Free Ebook.

Enter your email address:

Delivered by FeedBurner

« Can We Afford the Storage Lifestyle? | Main | Thoughts on Banks »

July 15, 2008


Feed You can follow this conversation by subscribing to the comment feed for this post.

Question... Since I'm considering purchasing a small stockpile freezer myself, I wonder how long (i.e. how many great deals on food) it would take to recoup the cost of the freezer itself and the electricity to keep it running? Any thoughts out there?

JapChap --

Probably not long. Freezers don't cost that much and some great deals on meat alone can save a ton rather quickly.

I'll vouch for this. DW and I have been saving quite a bit on food lately using this method. Hell, we just bought 20 boxes for whole grain pasta (normally $2/box) for $0.50 a box; it was on sale and we had coupons. That's $30 we saved on 1 item. Not to mention that there will ALWAYS be something for dinner, even if we don't grocery shop for weeks.

The local independent meat market is always running big specials too. For $50-$75, you can easily get enough various meets to last months. The last package we got was:
10 lbs ground beef
5 lbs market made sausage
5 lbs bacon
5 lbs pork chops
5 lbs pork steaks
5 lbs of premade burger patties or hotdogs
5 6oz ribeye steaks
5 8oz NY strip steaks
that cost us $85. They will even divide the stuff up into 1 lb portions and wrap it individually if you ask nicely. Works great for us!

The idea is interesting provided you have the space to pull it off. It does raise one question for me. This only works well if you're getting stuff on sale. So is there an easy way to price watch? If I have to spend a couple of hours sifting through the Sunday paper every week looking for bargains I'll go crazy.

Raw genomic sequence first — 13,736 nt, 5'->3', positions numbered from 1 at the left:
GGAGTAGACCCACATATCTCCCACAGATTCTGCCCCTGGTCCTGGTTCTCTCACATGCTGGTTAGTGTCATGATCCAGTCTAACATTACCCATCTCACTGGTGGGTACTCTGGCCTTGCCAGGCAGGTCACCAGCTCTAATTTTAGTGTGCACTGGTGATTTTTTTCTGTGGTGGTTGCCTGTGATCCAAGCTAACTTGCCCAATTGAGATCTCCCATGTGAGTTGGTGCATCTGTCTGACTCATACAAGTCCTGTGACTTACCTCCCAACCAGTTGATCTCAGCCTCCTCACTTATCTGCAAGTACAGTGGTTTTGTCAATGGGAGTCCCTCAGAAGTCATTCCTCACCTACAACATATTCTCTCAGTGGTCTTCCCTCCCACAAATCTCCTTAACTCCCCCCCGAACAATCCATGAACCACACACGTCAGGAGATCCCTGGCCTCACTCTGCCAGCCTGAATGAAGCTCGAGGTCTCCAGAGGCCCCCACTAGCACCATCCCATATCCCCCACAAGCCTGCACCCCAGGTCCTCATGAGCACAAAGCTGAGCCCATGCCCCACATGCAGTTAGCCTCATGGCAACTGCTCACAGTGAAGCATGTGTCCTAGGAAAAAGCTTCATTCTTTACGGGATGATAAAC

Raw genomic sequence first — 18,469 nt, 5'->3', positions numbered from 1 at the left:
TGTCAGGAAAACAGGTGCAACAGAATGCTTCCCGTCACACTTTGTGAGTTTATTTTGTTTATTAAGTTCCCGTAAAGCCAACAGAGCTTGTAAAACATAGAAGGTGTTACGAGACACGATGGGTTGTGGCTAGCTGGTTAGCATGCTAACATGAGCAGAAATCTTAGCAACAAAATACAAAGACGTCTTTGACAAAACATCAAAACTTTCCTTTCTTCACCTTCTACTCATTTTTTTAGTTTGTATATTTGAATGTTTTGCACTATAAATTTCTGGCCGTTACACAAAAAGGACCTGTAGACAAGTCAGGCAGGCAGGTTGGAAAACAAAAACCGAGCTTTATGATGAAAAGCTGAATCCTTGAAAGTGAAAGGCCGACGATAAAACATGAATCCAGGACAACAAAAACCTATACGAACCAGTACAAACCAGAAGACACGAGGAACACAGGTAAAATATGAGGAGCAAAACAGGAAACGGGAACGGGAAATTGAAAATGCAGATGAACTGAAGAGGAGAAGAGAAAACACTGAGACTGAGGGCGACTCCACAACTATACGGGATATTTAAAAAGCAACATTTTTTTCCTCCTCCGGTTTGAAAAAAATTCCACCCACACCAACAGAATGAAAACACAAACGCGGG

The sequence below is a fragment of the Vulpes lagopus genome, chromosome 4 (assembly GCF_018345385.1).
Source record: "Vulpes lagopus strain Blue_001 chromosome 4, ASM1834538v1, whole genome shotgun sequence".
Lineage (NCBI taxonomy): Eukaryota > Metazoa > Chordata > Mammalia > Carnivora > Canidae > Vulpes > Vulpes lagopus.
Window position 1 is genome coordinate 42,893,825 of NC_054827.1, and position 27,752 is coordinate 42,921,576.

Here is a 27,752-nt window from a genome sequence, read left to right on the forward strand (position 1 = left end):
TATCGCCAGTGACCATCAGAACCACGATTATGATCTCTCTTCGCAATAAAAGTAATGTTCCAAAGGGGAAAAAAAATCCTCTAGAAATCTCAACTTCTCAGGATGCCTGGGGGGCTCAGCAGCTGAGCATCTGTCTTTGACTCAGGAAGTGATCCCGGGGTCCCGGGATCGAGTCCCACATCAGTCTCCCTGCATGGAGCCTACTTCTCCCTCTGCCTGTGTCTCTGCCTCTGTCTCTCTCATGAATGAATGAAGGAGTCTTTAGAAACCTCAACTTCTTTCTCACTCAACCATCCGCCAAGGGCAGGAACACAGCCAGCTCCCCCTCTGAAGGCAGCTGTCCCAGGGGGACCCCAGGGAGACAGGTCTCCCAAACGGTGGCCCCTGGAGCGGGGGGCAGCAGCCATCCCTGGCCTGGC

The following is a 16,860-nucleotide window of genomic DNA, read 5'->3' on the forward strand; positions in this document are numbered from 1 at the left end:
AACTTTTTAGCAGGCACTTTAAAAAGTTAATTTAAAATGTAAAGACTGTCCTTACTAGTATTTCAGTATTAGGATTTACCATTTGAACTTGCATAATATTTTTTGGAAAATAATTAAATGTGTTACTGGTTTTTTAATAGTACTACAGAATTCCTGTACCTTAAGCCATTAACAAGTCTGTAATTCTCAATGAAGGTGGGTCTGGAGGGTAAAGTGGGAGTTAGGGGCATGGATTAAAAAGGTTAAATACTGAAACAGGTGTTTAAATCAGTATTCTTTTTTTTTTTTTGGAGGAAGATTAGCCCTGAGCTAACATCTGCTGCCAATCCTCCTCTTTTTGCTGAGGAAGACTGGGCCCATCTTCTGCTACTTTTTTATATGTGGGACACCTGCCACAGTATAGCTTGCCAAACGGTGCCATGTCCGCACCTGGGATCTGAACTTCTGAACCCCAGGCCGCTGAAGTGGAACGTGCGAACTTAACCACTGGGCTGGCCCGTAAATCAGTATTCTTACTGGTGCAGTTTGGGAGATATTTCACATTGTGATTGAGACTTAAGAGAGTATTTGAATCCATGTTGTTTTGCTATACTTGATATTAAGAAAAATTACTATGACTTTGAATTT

A- Initially, it is an investment in time. The easiest way to start is to make a price book. If you have your old receipts, write down the prices of what you normally buy. Then you can check those prices against the circular's prices to see if they really are a deal. If you want to be thorough, you can check several stores (in the normal course of shopping, if you like) and jot down prices on things you normally buy.

Eventually, you'll be able to recognize a deal right off. Yes, you have to check the circulars, but generally they are all online now, so you don't even have to buy the paper.

I have a ton of stuff bought at very low prices. I also coupon on top of that, so while I don't buy things we won't use, I'm not brand picky for things we do. I generally get cranky unless I save between 30-50% on the things I buy.

There are some things that go on sale all the time, and you can buy less of that to store. The things that go on sale once or twice a year (not grocery, but for example, school supplies) you make an educated guess on and buy what will last you until the next time these things are deeply discounted. Some things really don't go on sale; in that case, you just have to price compare and get the best price you can.

Hope that helps. Oh - on top of this, cook things yourself, and freeze meals. Best advice I can give.

The most important thing in saving money on groceries, IMHO, is to know what you spend most of your money on. If you know that you eat a lot of Kellogg's cereal, or ground beef, or Prego spaghetti sauce, be aware of that and price it at a number of stores for several weeks. Figure out what stores have the lowest regular price and what stores tend to put those items on sale. Couple that with coupons from your newspaper or any of a number of online sites and you are on your way to saving $$$ on groceries.

The comments to this entry are closed.

Start a Blog


  • Any information shared on Free Money Finance does not constitute financial advice. The Website is intended to provide general information only and does not attempt to give you advice that relates to your specific circumstances. You are advised to discuss your specific requirements with an independent financial adviser. Per FTC guidelines, this website may be compensated by companies mentioned through advertising, affiliate programs or otherwise. All posts are © 2005-2012, Free Money Finance.